JERUSALEM (Reuters) - An Israeli ministerial committee on Sunday defied Prime Minister Benjamin Netanyahu and voted to support a bill to allow settlers in the occupied West Bank to remain in homes built on privately owned Palestinian land.
Israel’s Supreme Court had ruled the government must evacuate a few dozen families from the Amona settlement and return the land to its Palestinian owners but right-wing lawmakers want to pay them compensation instead and allow the settlers to stay.
The government has sought an extension for the end-of-year evacuation so it can find somewhere else for settlers to live, but the lawmakers who support the settlers’ wish to remain, presented the bill to try to circumvent the ruling.
Israel’s attorney-general, Avihai Mandelblit, said in a statement that the bill was legally flawed in its current form as it contravened private property rights legislation and did not tally with Israel’s international law commitments.
“The attorney-general told the committee that the bill does not sit with the basic principles of the rule of law as it contradicts the position that the state must respect the judiciary’s decisions in individual cases,” Mandelblit said.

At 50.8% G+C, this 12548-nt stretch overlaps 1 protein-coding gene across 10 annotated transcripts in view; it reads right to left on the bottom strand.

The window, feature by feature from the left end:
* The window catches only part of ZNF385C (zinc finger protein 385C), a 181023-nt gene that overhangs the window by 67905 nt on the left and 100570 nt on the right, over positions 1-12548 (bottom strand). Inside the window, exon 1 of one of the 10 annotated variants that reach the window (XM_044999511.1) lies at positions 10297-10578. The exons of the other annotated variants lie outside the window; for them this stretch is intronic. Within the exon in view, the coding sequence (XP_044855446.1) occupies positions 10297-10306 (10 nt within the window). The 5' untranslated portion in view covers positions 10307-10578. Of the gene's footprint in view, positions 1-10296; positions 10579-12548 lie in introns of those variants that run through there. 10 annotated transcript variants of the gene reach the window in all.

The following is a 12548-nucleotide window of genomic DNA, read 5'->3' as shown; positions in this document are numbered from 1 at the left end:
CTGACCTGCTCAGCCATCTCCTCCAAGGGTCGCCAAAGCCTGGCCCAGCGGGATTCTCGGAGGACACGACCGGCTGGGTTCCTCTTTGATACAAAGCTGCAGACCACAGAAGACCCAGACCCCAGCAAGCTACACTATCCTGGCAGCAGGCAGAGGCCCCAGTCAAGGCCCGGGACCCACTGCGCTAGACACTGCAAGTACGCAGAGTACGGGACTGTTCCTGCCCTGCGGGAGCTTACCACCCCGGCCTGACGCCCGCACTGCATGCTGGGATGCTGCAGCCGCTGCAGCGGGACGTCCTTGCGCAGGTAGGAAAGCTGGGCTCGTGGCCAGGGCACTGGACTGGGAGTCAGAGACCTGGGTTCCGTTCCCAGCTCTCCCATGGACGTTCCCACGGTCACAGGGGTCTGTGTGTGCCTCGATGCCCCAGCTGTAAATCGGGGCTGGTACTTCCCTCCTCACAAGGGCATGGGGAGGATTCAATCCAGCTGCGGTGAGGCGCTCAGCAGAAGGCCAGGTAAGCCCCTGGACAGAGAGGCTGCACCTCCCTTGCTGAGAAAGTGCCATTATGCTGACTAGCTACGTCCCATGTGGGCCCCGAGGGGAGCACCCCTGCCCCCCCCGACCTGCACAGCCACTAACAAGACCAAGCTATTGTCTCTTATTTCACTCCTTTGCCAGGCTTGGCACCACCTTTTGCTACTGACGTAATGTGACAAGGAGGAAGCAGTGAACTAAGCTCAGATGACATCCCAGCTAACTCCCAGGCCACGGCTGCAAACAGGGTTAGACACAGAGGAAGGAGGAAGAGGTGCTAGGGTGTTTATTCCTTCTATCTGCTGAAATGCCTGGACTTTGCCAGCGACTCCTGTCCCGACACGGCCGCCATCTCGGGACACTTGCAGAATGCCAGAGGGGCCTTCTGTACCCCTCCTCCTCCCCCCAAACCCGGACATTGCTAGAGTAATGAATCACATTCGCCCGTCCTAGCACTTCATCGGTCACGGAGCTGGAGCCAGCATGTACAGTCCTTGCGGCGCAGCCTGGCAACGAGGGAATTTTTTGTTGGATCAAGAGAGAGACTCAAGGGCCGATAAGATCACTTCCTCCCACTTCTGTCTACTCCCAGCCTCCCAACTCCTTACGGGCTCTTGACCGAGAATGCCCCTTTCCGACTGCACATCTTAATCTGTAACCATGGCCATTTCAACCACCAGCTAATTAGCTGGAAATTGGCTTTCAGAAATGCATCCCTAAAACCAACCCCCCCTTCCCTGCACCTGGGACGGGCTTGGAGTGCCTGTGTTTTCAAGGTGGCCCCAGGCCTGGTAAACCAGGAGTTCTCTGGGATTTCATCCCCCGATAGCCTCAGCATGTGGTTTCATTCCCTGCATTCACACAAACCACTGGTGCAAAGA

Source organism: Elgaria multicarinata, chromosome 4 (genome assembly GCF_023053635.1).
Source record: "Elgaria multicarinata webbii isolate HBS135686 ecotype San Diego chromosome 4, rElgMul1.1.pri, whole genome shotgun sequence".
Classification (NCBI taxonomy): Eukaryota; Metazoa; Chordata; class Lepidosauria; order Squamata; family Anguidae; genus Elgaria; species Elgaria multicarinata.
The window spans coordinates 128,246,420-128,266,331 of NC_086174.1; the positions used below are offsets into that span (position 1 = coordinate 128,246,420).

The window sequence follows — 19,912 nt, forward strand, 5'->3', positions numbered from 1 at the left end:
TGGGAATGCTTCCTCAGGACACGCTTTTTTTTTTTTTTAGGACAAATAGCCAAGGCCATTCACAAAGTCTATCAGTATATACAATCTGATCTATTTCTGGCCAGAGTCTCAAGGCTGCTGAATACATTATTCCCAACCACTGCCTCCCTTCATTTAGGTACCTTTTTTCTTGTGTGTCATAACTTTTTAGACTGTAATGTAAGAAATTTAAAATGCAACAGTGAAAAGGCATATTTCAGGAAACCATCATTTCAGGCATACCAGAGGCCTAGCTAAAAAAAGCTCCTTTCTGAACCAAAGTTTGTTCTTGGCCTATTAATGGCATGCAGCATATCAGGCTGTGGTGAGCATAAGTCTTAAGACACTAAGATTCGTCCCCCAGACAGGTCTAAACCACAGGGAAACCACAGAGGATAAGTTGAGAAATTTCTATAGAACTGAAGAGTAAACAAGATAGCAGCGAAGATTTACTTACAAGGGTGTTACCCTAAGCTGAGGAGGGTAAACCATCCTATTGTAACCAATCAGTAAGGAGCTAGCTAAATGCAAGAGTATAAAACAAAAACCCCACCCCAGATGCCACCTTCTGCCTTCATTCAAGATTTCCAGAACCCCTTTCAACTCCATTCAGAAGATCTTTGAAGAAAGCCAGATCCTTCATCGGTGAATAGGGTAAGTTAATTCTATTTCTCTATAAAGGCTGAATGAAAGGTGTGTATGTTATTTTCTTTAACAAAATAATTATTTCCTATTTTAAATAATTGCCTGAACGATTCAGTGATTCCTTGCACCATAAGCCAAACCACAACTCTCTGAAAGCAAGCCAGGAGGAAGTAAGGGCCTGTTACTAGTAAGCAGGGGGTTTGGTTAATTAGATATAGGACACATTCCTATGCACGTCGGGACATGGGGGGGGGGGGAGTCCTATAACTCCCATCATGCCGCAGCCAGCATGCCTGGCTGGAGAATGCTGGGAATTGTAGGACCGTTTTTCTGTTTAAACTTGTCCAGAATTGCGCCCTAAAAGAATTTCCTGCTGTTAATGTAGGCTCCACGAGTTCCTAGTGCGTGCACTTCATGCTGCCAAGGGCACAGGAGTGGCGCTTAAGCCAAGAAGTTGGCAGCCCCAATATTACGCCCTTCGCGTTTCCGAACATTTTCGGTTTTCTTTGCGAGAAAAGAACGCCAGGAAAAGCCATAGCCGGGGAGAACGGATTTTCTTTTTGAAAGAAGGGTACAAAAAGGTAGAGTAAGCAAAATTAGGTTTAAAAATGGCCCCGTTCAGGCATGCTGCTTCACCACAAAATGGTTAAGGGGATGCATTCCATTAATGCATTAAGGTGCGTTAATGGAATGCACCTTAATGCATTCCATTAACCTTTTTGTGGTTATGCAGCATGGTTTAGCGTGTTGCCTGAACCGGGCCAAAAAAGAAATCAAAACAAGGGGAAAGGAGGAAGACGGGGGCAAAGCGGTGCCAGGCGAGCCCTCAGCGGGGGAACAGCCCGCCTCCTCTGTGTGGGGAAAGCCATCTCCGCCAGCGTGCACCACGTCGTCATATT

Israel has occupied the West Bank and East Jerusalem since the 1967 Middle East war. Palestinians want those territories along with the Gaza Strip for a state but peace talks have stalled since 2014.
The Palestinians see Israeli settlements as a major obstacle to reaching a peace agreement and want them dismantled.
Netanyahu had insisted on delaying any political move and told his cabinet on Sunday to allow the new administration of U.S. President-elect Donald Trump to take over in Washington before setting future policy.
Netanyahu last week expressed confidence that he and Trump could work together to bring U.S.-Israeli relations to “new heights”.
The administration of President Barack Obama has been highly critical of Israel’s settlement policies.
But Education Minister Naftali Bennett and Justice Minister Ayelet Shaked from the ultra-nationalist Jewish Home party, partners in Netanyahu’s right-wing coalition, ignored his call to postpone the vote.
Following authorization of the private members’ bill in committee, it now heads to parliament on Wednesday where it will be debated but it is still some distance from becoming law.
The committee also voted to support a bill to enforce lowering the volume of loudspeakers in mosques calling worshippers to prayer which Arab-Israeli lawmakers described as racist.
Netanyahu said the bill would improve the quality of life for all Israelis, who he said had complained to him about “excessive noise coming from houses of worship.”
Nabil Abu Rdainah, a spokesman for Palestinian President Mahmoud Abbas, said that enacting both laws would force the Palestinians to appeal to international bodies.
Additional reporting by Ali Sawafta in Ramallah; Writing by Ori Lewis; Editing by Dale Hudson
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